The only time I don’t recommend wearing them would be when you’re somewhere that you actually want to block out noise – such as on the bus, or anywhere where people are having loud conversations (that you have no desire to hear). The headphones do come with ear plugs – which really make the sound incredible – and while I’m keen to use them on the plane, I’m unlikely to put them in while I’m commuting or trying to listen to a podcast while my boyfriend games or cheers enthusiastically for the Canucks.
Safety. Enjoyment. Enrichment.
I’ve been startled by bikes countless times (which means I was probably in their way #whoops), and I’ve found myself pausing music when I’m running in areas where I know I should be more alert.
You sync the headphones with your phone (or other device) by connecting bluetooth, then pop ’em on, and away you go! I experimented with ponytail placement and didn’t detect any real difference between a high, mid, and low ponytail – all worked fine.
Battery life is 6 hours. This is more than enough for me as I charge my phone every night so charging it every couple days isn’t a big deal – but if you’re someone who is likely to forget to charge that could be annoying.
What I love
- You really can hear! Not only can you hear people around you: saying hello, cheering for you and/or complimenting your stride – you can hear yourself. Keeping in touch with the rhythm of your stride and your breathing are important training indicators. Sometimes I’ll pause my music to listen to this – now I don’t have to!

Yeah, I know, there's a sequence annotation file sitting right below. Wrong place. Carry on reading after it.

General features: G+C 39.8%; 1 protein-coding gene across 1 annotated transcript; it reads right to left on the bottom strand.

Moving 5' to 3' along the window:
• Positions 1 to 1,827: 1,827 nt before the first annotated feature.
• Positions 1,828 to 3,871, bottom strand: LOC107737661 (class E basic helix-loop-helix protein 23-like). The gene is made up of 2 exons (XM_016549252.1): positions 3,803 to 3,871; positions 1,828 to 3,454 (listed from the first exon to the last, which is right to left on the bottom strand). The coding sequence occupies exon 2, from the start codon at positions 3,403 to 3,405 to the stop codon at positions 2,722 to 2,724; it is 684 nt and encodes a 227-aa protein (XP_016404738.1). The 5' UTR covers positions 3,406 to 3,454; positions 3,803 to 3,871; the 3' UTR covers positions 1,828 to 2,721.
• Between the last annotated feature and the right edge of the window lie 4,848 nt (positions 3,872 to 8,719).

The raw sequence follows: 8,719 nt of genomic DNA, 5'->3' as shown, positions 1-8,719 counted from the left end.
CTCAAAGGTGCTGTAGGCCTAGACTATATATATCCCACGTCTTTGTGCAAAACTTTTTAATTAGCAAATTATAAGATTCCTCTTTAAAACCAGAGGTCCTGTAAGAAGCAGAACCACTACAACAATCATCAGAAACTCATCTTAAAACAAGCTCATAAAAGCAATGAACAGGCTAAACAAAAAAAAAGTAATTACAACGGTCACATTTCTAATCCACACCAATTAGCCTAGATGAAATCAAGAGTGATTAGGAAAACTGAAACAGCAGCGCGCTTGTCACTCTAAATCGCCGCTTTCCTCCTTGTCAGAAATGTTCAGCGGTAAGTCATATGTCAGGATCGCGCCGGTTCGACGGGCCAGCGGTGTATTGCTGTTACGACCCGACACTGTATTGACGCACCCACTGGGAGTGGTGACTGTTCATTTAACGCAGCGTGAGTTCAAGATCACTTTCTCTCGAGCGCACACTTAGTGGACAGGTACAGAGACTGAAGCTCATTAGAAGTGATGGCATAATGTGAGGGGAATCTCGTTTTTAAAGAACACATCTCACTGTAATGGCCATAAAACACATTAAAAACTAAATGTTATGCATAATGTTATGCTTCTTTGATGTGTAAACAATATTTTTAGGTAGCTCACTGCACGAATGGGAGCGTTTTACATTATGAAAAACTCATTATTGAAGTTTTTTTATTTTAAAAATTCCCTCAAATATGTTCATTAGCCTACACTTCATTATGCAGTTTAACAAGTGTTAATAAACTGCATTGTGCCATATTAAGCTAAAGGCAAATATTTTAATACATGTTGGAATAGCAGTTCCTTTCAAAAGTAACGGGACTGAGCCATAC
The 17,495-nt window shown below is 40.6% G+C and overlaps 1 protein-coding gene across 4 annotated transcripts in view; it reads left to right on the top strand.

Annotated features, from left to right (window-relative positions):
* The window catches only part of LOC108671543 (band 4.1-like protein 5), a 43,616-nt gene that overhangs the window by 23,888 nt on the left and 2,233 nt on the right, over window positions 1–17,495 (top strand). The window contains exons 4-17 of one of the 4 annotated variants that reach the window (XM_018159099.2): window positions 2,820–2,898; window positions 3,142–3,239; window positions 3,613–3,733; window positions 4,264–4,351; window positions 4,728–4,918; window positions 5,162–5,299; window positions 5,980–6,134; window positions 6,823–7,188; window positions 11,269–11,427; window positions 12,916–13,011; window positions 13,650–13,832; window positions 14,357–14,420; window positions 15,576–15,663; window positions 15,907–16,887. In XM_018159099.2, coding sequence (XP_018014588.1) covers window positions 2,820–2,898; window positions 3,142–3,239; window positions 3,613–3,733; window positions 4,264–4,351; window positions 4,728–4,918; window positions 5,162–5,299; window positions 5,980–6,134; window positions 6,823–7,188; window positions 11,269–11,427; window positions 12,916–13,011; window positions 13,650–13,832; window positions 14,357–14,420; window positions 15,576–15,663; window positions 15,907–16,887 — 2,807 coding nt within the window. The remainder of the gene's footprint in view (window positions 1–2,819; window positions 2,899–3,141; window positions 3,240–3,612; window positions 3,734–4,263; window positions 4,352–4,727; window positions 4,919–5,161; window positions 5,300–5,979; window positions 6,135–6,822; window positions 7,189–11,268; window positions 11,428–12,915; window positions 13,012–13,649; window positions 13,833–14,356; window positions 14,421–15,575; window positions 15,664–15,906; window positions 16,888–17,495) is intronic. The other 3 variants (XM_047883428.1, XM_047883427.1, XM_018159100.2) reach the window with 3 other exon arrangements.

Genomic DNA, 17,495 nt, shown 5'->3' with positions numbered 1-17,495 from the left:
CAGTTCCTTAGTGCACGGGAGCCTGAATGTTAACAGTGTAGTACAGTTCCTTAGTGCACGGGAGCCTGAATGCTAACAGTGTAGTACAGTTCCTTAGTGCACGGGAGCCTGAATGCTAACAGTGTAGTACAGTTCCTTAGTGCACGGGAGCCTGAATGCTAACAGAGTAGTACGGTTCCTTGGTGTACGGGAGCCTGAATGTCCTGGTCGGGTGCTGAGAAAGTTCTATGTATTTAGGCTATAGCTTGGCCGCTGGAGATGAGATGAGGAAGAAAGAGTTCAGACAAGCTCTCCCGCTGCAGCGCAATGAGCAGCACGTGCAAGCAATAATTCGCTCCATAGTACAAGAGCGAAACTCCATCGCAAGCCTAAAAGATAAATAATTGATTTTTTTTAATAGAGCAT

- Excellent quality. The vibration/bone conduction action is really cool. You feel like the music is all around you.
- One of my favourite things about being part of the running community is saying hello and just being included in the run dialogue. When you’re plugged in you’re isolated, with open-ears you have the option to be included.
- The fit. Light, comfortable, and since they don’t go in your ears they can’t be falling out of your ears all the time! Maybe I just have tiny ears… but this has been really annoying for me in the past. I really have to jam headphones in, which makes them sweaty and can make my ears sore by the end of a run/workout
- The wireless aspect was a first for me. No more getting tangled up in cords!! This was an especially big game changer in the gym.
- Side button makes it super easy to pause/play songs and juggle phone calls #Popular
- They have a good range – I put my phone down when I was doing stair intervals and as long as I stayed relatively close by there was no impact on the sound
What I didn’t love
- The headphones need a bluetooth connection which means I needed to have my phone with me on my run. I don’t like this because I enjoy a “break” from the constant connectivity of everyday life. I like being unavailable for an hour, and I find my phone heavy and annoying to run with. However, having my phone means I can stop and take great pictures, and I know it also means that I’m safer. (But since this is something I won’t always want to do I just ordered a $35 bluetooth MP3 player #ProblemSolved)
- The headphones do not give you much warning before they run out of battery. They say they need to be charged and then they’re dead in under 20 minutes.
If you’re not convinced come on down to Rackets & Runners (3880 Oak Street, Vancouver BC) and you can try them out and have your mind blown.
Let me know if you have any questions/comments. Stay safe,